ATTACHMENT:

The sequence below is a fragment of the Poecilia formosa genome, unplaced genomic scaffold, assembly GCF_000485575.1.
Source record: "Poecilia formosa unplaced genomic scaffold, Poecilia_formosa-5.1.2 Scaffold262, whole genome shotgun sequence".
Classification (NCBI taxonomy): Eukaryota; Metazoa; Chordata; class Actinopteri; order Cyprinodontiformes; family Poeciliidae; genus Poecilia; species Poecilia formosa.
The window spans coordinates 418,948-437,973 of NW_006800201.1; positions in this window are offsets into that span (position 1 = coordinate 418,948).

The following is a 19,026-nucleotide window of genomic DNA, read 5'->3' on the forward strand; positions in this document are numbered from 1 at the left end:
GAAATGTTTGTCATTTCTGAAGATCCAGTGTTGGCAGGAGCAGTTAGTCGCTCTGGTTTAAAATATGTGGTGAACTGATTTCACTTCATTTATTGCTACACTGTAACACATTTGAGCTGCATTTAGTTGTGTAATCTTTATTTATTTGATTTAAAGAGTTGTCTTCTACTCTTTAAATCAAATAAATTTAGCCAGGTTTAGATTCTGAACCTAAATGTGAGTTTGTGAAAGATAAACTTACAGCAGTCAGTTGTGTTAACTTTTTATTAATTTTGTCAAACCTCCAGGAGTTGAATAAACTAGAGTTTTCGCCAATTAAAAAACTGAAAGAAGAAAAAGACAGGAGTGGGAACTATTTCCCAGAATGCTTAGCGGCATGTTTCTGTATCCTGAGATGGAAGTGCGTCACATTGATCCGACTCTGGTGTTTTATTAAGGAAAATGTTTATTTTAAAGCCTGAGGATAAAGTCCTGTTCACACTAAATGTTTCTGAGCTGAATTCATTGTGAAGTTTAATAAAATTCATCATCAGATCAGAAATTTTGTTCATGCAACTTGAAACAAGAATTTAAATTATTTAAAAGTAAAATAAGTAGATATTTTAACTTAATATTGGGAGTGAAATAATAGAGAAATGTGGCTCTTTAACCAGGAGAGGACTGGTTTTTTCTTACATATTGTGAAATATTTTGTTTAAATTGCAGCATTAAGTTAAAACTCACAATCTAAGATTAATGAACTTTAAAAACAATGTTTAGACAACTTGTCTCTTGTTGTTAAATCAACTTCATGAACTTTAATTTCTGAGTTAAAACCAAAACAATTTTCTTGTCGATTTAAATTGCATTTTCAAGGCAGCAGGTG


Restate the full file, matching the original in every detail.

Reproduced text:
The sequence below is a fragment of the Poecilia formosa genome, unplaced genomic scaffold, assembly GCF_000485575.1.
Source record: "Poecilia formosa unplaced genomic scaffold, Poecilia_formosa-5.1.2 Scaffold262, whole genome shotgun sequence".
Classification (NCBI taxonomy): Eukaryota; Metazoa; Chordata; class Actinopteri; order Cyprinodontiformes; family Poeciliidae; genus Poecilia; species Poecilia formosa.
The window spans coordinates 418,948-437,973 of NW_006800201.1; positions in this window are offsets into that span (position 1 = coordinate 418,948).

The following is a 19,026-nucleotide window of genomic DNA, read 5'->3' on the forward strand; positions in this document are numbered from 1 at the left end:
GAAATGTTTGTCATTTCTGAAGATCCAGTGTTGGCAGGAGCAGTTAGTCGCTCTGGTTTAAAATATGTGGTGAACTGATTTCACTTCATTTATTGCTACACTGTAACACATTTGAGCTGCATTTAGTTGTGTAATCTTTATTTATTTGATTTAAAGAGTTGTCTTCTACTCTTTAAATCAAATAAATTTAGCCAGGTTTAGATTCTGAACCTAAATGTGAGTTTGTGAAAGATAAACTTACAGCAGTCAGTTGTGTTAACTTTTTATTAATTTTGTCAAACCTCCAGGAGTTGAATAAACTAGAGTTTTCGCCAATTAAAAAACTGAAAGAAGAAAAAGACAGGAGTGGGAACTATTTCCCAGAATGCTTAGCGGCATGTTTCTGTATCCTGAGATGGAAGTGCGTCACATTGATCCGACTCTGGTGTTTTATTAAGGAAAATGTTTATTTTAAAGCCTGAGGATAAAGTCCTGTTCACACTAAATGTTTCTGAGCTGAATTCATTGTGAAGTTTAATAAAATTCATCATCAGATCAGAAATTTTGTTCATGCAACTTGAAACAAGAATTTAAATTATTTAAAAGTAAAATAAGTAGATATTTTAACTTAATATTGGGAGTGAAATAATAGAGAAATGTGGCTCTTTAACCAGGAGAGGACTGGTTTTTTCTTACATATTGTGAAATATTTTGTTTAAATTGCAGCATTAAGTTAAAACTCACAATCTAAGATTAATGAACTTTAAAAACAATGTTTAGACAACTTGTCTCTTGTTGTTAAATCAACTTCATGAACTTTAATTTCTGAGTTAAAACCAAAACAATTTTCTTGTCGATTTAAATTGCATTTTCAAGGCAGCAGGTG